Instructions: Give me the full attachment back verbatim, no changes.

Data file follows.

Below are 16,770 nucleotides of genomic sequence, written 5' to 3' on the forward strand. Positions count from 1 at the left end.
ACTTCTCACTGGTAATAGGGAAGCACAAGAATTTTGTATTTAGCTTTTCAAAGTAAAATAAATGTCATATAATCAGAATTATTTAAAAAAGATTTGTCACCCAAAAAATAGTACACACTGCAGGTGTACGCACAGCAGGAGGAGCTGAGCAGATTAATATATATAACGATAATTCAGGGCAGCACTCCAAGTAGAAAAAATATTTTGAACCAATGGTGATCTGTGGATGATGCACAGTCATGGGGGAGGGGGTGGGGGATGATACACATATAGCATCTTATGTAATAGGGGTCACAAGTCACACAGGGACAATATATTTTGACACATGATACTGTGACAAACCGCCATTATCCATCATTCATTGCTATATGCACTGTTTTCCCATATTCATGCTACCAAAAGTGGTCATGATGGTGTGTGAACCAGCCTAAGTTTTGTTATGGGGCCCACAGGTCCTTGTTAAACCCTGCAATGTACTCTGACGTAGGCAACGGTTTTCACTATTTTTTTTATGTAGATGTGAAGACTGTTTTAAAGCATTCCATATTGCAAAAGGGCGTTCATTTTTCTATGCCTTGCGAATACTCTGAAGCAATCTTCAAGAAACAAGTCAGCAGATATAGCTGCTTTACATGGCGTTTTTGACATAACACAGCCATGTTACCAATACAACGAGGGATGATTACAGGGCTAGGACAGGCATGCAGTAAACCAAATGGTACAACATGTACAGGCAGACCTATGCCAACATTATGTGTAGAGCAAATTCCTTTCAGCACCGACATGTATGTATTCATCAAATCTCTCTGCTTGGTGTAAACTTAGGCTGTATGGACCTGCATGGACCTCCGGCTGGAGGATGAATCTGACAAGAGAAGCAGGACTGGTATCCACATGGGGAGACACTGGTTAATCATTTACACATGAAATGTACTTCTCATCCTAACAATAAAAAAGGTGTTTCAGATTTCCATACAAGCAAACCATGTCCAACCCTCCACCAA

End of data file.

Below are 16,770 nucleotides of genomic sequence, written 5' to 3' on the forward strand. Positions count from 1 at the left end.
ACTTCTCACTGGTAATAGGGAAGCACAAGAATTTTGTATTTAGCTTTTCAAAGTAAAATAAATGTCATATAATCAGAATTATTTAAAAAAGATTTGTCACCCAAAAAATAGTACACACTGCAGGTGTACGCACAGCAGGAGGAGCTGAGCAGATTAATATATATAACGATAATTCAGGGCAGCACTCCAAGTAGAAAAAATATTTTGAACCAATGGTGATCTGTGGATGATGCACAGTCATGGGGGAGGGGGTGGGGGATGATACACATATAGCATCTTATGTAATAGGGGTCACAAGTCACACAGGGACAATATATTTTGACACATGATACTGTGACAAACCGCCATTATCCATCATTCATTGCTATATGCACTGTTTTCCCATATTCATGCTACCAAAAGTGGTCATGATGGTGTGTGAACCAGCCTAAGTTTTGTTATGGGGCCCACAGGTCCTTGTTAAACCCTGCAATGTACTCTGACGTAGGCAACGGTTTTCACTATTTTTTTTATGTAGATGTGAAGACTGTTTTAAAGCATTCCATATTGCAAAAGGGCGTTCATTTTTCTATGCCTTGCGAATACTCTGAAGCAATCTTCAAGAAACAAGTCAGCAGATATAGCTGCTTTACATGGCGTTTTTGACATAACACAGCCATGTTACCAATACAACGAGGGATGATTACAGGGCTAGGACAGGCATGCAGTAAACCAAATGGTACAACATGTACAGGCAGACCTATGCCAACATTATGTGTAGAGCAAATTCCTTTCAGCACCGACATGTATGTATTCATCAAATCTCTCTGCTTGGTGTAAACTTAGGCTGTATGGACCTGCATGGACCTCCGGCTGGAGGATGAATCTGACAAGAGAAGCAGGACTGGTATCCACATGGGGAGACACTGGTTAATCATTTACACATGAAATGTACTTCTCATCCTAACAATAAAAAAGGTGTTTCAGATTTCCATACAAGCAAACCATGTCCAACCCTCCACCAA